Phenolic aldehydes are characterized by a closed-ring chemical structure; the most significant is vanillaldehyde, commonly referred to as vanillin, which is responsible for imparting vanilla-like aromas. Other less significant phenolic aldehydes include syringaldehyde, coniferaldehyde and sinapaldehyde; however, these will only play an important role in toasted oak.

Volatile phenols include compounds that are most often associated with toasted oak, but in raw wood, there is only eugenol, which is responsible for aromas of cloves, and to a lesser extent, phenol.

And then there are oak lactones, namely, methyloctalactone and its variants, which are found in higher concentrations in American oak. These are responsible for sweet, spicy, woody, fresh, leather, and coconut aromas.

Let’s now examine how these compounds are affected when wood is seasoned and toasted.

The chemistry of seasoning and toasting

Oak destined for barrel-making must be seasoned-artificially or naturally-to reduce excessive humidity, undesirable aldehydes, and harsh ellagitannins.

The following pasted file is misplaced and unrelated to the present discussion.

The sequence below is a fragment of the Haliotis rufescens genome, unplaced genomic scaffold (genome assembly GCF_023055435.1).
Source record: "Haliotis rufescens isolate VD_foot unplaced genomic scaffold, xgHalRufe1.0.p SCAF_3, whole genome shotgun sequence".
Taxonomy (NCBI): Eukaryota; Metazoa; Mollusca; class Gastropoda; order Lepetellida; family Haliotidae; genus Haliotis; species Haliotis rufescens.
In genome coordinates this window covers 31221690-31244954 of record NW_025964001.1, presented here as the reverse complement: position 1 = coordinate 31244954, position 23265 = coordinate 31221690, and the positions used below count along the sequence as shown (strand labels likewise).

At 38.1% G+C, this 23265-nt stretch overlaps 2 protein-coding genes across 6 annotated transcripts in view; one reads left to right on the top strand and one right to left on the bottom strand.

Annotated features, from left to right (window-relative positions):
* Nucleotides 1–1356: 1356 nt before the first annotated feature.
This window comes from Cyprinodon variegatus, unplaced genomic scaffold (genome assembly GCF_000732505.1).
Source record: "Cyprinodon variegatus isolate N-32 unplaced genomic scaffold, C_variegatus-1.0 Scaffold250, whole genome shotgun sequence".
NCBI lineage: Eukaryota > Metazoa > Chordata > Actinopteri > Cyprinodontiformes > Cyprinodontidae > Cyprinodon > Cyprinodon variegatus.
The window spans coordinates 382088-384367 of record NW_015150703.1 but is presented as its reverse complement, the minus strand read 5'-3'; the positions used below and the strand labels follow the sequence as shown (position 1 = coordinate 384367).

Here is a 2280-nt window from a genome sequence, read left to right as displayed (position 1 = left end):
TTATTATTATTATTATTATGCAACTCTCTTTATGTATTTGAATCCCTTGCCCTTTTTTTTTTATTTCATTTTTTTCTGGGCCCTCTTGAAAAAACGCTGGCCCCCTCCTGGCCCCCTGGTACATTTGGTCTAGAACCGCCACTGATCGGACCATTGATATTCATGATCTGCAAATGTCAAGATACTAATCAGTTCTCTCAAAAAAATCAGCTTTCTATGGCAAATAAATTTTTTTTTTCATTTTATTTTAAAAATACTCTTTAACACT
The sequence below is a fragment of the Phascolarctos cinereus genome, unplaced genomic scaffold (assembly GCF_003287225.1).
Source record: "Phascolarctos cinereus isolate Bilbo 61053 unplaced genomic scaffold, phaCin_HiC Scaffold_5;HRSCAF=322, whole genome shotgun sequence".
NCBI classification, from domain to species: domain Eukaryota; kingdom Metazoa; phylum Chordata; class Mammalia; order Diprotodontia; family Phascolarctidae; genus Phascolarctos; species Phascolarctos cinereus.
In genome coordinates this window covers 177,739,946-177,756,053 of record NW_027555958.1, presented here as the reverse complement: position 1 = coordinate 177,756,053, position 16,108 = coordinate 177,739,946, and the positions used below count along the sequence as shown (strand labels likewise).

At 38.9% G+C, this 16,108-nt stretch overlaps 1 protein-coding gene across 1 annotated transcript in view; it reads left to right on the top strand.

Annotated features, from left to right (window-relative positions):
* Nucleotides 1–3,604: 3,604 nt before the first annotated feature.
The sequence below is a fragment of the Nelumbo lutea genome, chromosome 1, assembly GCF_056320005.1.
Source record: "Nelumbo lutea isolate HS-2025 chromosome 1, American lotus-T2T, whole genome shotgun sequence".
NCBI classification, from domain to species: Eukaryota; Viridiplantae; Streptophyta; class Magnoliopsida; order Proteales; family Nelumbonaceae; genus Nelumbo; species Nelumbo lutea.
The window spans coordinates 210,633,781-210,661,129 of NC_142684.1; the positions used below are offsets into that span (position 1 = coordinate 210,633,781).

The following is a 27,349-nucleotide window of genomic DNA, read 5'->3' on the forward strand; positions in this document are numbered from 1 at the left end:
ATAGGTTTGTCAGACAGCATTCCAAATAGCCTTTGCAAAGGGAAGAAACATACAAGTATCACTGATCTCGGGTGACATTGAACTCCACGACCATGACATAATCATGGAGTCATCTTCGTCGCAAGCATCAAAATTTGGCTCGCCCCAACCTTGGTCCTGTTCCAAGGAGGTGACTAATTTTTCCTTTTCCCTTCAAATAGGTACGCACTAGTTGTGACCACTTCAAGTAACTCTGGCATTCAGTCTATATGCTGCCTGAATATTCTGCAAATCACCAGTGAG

In artificial seasoning, oak planks are heated in an oven (kiln) at approximately 50 °C (122 °F) for up to one month. This is a quick and economical way of seasoning oak but it is considered far less inferior to natural seasoning because artificial seasoning does not suppress or remove as much of the undesirable components. Kiln-dried wood also has a higher content of astringent tannins and bitter coumarins, contains less eugenol, vanillin, and methyloctalactone. It may also lead to more shrinkage cracks in barrels, which may then cause problems, such as seepage, especially around the bung area.

The best barrels — and most expensive — are coopered from two- or three-year air-dried wood, which increases concentrations of aromatic compounds, namely eugenol, syringic and vanillic aldehydes produced by the breakdown of lignin, as well as methyloctalactone, and a decrease in plank-smelling aldehydes. Castalagin, vescalagin and coumarins also undergo hydrolysis, reducing the astringent and bitter-tasting content.